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April 26 – what’s wrong with beauty?

It is a much nicer day today. Still cool, but the sun is out and the scent of spring is in the air. Even if there is still very little green to be seen (tree leaves are a week or two away), everything is so much more beautiful under a blue sky.

I am a sucker for beauty. I appreciate art that shows the ugliness (or perhaps better, the contrasts) of life, but the paintings, sculptures, novels, films, poems and music that cling to me, and to which I cling, are full of beauty. Often melancholic, even sad beauty. You know, the heartbreaking kind.

[Raphael’s sketch of a boy]

The funny thing is that as an art consumer I have no problems with this, but as an artist I sometimes feel the need to apologize for my beauty-yearning. Why?

Especially when I came on to the music scene in the 80s, anything that reminded traditional beauty was looked upon as a bit iffy. Modernism was deep, interesting and uncompromising, everything else shallow, uninteresting and even morally dubious.

You would not believe how radical and liberating it was when Arvo Pärt with his tintinnabuli style appeared on the scene. I could not believe my ears – can someone really write music like this? (How dare he? / But this is so beautiful!)

The classical music world has changed a lot since then, but something of the thinking lingers on. Don’t get me wrong, I advocate stylistic polyphony and think we need modernism in that palette. But I don’t believe any style is aesthetically, let alone morally superior as such. Still, sometimes I feel guilty for liking the music I like.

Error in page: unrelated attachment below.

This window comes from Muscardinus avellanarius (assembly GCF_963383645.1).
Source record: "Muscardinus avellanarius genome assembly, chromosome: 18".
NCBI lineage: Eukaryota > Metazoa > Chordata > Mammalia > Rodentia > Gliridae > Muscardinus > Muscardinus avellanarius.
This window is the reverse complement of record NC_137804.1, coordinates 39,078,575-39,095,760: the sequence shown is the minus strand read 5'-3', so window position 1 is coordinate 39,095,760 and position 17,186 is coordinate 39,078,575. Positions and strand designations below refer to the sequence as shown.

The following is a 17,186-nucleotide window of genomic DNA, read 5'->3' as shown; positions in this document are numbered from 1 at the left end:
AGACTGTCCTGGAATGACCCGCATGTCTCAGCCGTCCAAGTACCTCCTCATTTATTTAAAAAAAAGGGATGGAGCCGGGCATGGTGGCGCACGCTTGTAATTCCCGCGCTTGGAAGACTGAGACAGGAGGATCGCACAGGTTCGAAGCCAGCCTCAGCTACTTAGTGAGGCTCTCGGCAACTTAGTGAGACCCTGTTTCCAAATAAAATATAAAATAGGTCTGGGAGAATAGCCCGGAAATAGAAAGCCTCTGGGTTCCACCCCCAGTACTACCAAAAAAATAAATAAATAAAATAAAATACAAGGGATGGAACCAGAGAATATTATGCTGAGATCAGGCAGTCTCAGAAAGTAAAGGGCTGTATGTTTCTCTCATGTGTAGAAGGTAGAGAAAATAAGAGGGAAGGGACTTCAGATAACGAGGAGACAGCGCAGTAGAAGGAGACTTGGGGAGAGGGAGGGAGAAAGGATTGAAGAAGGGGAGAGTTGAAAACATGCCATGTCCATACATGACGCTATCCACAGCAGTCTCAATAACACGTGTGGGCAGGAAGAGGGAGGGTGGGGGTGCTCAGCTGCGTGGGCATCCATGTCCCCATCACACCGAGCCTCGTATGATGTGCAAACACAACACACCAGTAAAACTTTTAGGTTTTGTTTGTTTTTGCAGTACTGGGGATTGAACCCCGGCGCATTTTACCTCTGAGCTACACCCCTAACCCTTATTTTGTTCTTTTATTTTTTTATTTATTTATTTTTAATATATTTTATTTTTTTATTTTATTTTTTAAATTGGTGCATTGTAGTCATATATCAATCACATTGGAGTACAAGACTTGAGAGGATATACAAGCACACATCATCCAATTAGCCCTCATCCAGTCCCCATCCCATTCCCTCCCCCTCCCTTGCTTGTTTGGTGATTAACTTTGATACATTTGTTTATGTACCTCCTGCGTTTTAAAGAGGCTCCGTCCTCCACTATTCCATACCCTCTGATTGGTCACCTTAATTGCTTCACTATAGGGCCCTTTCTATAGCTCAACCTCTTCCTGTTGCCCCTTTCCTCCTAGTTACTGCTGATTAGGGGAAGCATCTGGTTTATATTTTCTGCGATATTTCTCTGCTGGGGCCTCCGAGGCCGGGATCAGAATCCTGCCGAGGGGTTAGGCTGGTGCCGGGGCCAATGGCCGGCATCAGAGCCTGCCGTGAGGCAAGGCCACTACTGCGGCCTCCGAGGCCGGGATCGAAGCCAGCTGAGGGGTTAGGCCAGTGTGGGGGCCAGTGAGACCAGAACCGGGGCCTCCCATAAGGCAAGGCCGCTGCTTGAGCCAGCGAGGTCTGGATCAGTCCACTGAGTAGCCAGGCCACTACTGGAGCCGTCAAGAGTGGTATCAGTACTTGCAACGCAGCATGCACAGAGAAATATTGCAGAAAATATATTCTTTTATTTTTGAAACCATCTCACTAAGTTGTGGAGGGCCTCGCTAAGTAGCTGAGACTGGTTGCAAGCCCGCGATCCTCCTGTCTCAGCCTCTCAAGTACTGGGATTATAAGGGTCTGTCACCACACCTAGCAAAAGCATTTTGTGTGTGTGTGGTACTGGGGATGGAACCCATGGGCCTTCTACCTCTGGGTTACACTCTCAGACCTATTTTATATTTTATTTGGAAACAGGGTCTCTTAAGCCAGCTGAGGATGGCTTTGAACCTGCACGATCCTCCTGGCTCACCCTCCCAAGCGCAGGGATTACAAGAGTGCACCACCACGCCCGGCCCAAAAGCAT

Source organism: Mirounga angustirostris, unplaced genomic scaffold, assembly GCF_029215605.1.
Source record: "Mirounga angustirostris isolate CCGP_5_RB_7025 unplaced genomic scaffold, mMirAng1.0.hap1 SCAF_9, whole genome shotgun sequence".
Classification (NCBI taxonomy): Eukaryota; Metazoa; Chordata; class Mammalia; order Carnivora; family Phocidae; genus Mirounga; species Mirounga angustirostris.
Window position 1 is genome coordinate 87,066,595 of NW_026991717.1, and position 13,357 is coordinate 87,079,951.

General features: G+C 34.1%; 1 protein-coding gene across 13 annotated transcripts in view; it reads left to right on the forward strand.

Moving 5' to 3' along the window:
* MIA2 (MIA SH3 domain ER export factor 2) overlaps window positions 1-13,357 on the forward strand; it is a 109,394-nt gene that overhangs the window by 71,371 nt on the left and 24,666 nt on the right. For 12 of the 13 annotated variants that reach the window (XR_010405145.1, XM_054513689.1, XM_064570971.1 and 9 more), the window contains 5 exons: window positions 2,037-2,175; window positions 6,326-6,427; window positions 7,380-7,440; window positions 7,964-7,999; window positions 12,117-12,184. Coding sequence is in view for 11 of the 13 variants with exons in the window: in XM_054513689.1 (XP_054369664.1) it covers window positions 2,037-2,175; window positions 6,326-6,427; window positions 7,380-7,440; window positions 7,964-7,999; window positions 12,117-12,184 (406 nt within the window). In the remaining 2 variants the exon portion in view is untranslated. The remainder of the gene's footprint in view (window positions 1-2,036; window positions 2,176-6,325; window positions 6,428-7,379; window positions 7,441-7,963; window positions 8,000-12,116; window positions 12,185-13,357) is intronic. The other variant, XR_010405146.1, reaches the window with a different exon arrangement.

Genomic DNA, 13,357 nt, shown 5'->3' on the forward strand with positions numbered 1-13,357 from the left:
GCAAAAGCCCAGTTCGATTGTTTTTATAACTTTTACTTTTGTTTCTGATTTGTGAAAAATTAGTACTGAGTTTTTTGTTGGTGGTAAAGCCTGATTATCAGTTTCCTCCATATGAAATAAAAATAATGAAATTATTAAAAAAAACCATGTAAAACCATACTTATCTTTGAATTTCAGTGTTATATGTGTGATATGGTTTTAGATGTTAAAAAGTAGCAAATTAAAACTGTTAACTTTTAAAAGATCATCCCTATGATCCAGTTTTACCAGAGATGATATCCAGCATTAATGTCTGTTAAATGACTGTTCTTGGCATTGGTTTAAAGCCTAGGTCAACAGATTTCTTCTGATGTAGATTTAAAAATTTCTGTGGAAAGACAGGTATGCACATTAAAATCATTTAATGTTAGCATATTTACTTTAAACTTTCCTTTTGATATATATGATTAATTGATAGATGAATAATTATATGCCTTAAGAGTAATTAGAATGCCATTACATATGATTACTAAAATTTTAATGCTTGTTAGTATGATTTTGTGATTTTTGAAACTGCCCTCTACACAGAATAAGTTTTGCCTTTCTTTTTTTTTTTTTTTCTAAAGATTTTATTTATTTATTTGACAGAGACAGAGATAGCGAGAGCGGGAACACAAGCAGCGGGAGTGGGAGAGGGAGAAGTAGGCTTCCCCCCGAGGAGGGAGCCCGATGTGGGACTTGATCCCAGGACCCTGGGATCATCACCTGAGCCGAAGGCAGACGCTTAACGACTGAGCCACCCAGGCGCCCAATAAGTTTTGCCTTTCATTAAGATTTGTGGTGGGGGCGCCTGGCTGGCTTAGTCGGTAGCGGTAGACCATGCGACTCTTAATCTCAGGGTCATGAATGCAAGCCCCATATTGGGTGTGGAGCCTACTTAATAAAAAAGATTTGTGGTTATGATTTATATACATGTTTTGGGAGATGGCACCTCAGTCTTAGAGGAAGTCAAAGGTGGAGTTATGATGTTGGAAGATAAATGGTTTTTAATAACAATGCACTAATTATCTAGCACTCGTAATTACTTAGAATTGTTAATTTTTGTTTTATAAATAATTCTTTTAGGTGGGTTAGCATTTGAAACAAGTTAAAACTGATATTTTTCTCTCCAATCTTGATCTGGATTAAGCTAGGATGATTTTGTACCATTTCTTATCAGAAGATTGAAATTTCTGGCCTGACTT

But it is not just that I like a certain sort of music, there are deeper considerations at hand. Here we come to the sad beauty that I mentioned earlier. A German author called Stefan Moster wrote in a novel of his: only sad music can console.

At first, I didn’t quite get the idea. Why would sad music comfort me? I believe the idea is that I feel less alone in my grief / sorrow / loss – someone else has been through the same. It doesn’t take away the sorrow, but it makes it more tolerable. And for someone who feels the innate sadness of life as much as I do, I can do with consolation anytime.

Another consideration: doesn’t sad beautiful music remind the way we speek to babies (and pets)? Softly, gently, emotionally – and, surprisingly – in a melancholy tone. If I am right, sad music reminds the very first voices we have heard. At least on the level of prosody, it is our original mother’s tongue. No wonder it consoles and comforts.

Don’t worry, my concerts aren’t just one slow, sad song after the other. I love to have a polyphony of styles and emotions. But melancholy beauty, that is where my soul is. And maybe there is nothing wrong with that.

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